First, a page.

When the IDEA was reauthorized in 2004, Congress put in measures that were designed to minimize special education placements by authorizing procedures for comprehensive research-based supports in general education. Prior to that time a student was not considered as having a learning disability unless there was a “significant discrepancy” between ability and achievement. Consequently, pupils would sometimes experience years of failure before an evaluation for a possible impairment was conducted.
The reauthorized version of IDEA allowed states to adopt an alternate definition of LD, based upon a failure to respond to successive interventions. (Title 20 United States Code Section 1414(b)(6)(B)) This change encouraged educators to immediately intervene when a youngster began struggling academically and it had the added benefit of ensuring that only those students unresponsive to curriculum and instructional modifications were assigned to special programs.
Three years later, the Office of Special Education and Rehabilitative Services officially recognized a growing body of scientific research demonstrating that methods like response to intervention can more accurately identify children who truly have learning disabilities. The legislature in Texas, unlike most states, took full advantage the revised IDEA’s push for reform and altered the state code to say, “Prior to referral, students experiencing difficulty in the general classroom should be considered for all support services available to all students, such as tutorial; remedial; compensatory; response to scientific, research-based intervention; and other academic or behavior support services.”
As a result, according to the National Center of Education Statistics, the percentage of students identified as eligible for special education in the state declined from 11.8 percent in the 2003-04 school year to 8.6 percent in 2013-14. But to what end?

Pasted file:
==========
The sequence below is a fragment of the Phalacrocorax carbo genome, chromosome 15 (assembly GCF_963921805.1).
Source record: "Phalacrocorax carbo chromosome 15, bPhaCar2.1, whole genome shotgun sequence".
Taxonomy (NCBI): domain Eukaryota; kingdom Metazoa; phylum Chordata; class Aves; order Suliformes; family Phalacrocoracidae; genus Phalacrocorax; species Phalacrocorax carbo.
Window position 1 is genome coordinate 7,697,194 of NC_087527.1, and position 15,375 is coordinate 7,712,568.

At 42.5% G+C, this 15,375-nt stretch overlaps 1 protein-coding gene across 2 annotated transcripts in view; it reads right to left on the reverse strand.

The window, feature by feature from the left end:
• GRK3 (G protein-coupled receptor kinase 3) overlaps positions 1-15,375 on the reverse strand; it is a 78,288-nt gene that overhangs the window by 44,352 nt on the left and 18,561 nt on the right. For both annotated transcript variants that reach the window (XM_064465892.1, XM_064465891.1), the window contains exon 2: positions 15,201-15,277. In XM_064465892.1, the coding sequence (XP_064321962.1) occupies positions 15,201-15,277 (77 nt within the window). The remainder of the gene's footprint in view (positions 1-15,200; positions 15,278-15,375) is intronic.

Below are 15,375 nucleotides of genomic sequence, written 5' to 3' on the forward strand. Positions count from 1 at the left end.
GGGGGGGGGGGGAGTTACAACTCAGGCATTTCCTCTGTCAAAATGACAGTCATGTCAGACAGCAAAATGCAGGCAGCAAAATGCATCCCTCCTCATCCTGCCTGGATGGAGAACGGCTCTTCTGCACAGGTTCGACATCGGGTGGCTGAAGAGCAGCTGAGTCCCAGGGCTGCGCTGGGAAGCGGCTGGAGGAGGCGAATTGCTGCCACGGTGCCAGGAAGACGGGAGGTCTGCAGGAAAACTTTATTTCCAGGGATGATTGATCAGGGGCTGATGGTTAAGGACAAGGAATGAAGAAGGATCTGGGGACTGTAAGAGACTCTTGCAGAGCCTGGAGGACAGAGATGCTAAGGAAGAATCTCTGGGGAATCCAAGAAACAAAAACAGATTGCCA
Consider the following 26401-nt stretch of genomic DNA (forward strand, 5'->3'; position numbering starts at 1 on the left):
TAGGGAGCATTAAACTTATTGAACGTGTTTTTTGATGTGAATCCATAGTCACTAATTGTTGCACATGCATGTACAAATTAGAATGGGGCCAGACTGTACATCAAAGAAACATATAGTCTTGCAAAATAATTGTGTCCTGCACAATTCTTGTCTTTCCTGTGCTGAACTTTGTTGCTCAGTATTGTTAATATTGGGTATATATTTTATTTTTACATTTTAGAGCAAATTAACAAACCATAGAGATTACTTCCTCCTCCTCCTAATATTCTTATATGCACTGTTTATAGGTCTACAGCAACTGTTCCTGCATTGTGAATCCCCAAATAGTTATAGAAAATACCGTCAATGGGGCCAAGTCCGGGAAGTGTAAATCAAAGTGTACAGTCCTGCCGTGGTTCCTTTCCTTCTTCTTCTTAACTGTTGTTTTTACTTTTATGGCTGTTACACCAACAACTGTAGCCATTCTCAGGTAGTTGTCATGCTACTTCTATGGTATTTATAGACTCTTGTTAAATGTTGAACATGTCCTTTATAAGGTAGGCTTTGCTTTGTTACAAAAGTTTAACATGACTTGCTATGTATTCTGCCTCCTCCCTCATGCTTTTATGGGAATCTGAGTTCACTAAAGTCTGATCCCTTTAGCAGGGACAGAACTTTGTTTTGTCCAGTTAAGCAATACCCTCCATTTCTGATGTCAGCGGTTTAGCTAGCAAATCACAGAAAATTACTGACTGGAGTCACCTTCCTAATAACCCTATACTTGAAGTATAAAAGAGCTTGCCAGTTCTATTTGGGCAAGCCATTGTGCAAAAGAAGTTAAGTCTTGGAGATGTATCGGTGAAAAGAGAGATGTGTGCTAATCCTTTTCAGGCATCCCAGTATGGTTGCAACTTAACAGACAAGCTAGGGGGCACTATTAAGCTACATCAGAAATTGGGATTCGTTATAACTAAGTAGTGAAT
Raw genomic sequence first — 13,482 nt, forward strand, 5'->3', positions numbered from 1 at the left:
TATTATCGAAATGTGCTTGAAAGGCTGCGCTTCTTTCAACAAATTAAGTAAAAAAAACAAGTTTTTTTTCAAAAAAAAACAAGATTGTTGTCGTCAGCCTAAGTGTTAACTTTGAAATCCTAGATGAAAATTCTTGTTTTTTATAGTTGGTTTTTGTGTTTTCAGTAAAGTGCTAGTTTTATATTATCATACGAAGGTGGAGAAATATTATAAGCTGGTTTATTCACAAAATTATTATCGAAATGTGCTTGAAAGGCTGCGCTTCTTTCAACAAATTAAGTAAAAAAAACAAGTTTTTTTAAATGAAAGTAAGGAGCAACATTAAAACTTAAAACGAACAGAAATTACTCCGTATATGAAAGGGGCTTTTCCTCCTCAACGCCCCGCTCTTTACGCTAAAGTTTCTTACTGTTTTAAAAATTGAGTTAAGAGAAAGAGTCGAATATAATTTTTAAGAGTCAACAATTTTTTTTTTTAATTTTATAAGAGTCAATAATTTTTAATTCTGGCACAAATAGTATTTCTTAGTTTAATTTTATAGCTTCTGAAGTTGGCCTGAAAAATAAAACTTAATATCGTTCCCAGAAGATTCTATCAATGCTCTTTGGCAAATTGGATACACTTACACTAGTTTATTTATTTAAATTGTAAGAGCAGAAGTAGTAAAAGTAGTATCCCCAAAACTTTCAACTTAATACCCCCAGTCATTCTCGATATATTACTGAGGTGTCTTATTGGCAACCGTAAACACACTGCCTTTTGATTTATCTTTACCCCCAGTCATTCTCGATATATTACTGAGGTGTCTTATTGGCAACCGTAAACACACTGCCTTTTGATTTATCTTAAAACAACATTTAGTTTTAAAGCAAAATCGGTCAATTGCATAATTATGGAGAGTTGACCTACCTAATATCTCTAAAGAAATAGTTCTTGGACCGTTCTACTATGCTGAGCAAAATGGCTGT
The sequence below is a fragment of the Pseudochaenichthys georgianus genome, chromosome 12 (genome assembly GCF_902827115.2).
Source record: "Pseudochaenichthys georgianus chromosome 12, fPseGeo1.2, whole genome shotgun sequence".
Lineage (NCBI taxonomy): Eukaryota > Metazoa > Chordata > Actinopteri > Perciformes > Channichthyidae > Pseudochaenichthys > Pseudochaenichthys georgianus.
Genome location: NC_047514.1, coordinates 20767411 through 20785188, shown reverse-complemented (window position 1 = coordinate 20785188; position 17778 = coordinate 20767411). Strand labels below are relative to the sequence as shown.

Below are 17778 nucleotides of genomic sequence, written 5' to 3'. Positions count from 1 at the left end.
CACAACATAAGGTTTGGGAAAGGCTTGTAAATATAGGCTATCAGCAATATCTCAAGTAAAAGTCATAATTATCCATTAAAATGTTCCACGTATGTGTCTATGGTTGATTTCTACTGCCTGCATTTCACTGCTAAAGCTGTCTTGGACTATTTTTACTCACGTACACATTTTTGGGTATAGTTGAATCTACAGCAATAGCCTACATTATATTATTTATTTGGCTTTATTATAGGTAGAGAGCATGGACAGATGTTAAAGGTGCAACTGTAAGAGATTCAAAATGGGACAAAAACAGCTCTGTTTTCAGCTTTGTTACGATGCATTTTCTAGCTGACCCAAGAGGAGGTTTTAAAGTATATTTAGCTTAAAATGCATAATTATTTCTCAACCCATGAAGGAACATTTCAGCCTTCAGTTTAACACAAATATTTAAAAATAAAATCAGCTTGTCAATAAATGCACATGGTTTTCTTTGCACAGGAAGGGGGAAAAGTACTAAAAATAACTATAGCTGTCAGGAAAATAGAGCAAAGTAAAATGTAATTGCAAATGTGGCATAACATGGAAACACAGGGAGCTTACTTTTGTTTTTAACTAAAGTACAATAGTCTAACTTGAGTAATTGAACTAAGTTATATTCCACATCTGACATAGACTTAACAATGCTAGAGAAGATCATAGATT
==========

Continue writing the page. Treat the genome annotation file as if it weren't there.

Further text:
In fact, for the same interval the overall rates of proficiency in general education increased from 65 percent to 93 percent and in special education from 37 percent to 62 percent. Attendance for both populations has remained steady at 95-96 percent.
Meanwhile, state and local fiscal support for SWD did not decline and, as ED knows full-well, under the federal rules for maintenance of effort it could not decrease. MOE requires that states and LEAs continue to fund special education year after year at the same or higher level than the previous period or be subject to financial penalties. The state of Texas has consistently met that requirement.
Fewer placements in special programs means that more pupils with mild disabilities have remained in standard programs while the per capita monetary assistance for those receiving specialized services has actually increased – i.e., there has been more money for young people who truly need it.
While educators have an ethical and legal responsibility to provide individualized instruction to the extent possible to every student who may need extended resources, the sheltered environment of special education is not always the best solution.
Longitudinal studies conducted by the National Center for Special Education Research has shown that those who complete high school while in special education underperform their general education peers on almost every measureable indicator after high school except for one – they have more contact with law enforcement. The reason for this trend is a deficiency in interpersonal skill development that takes place as a consequence of limited interaction with the broader social environment.
Texas should be commended, not condemned, for its ambition.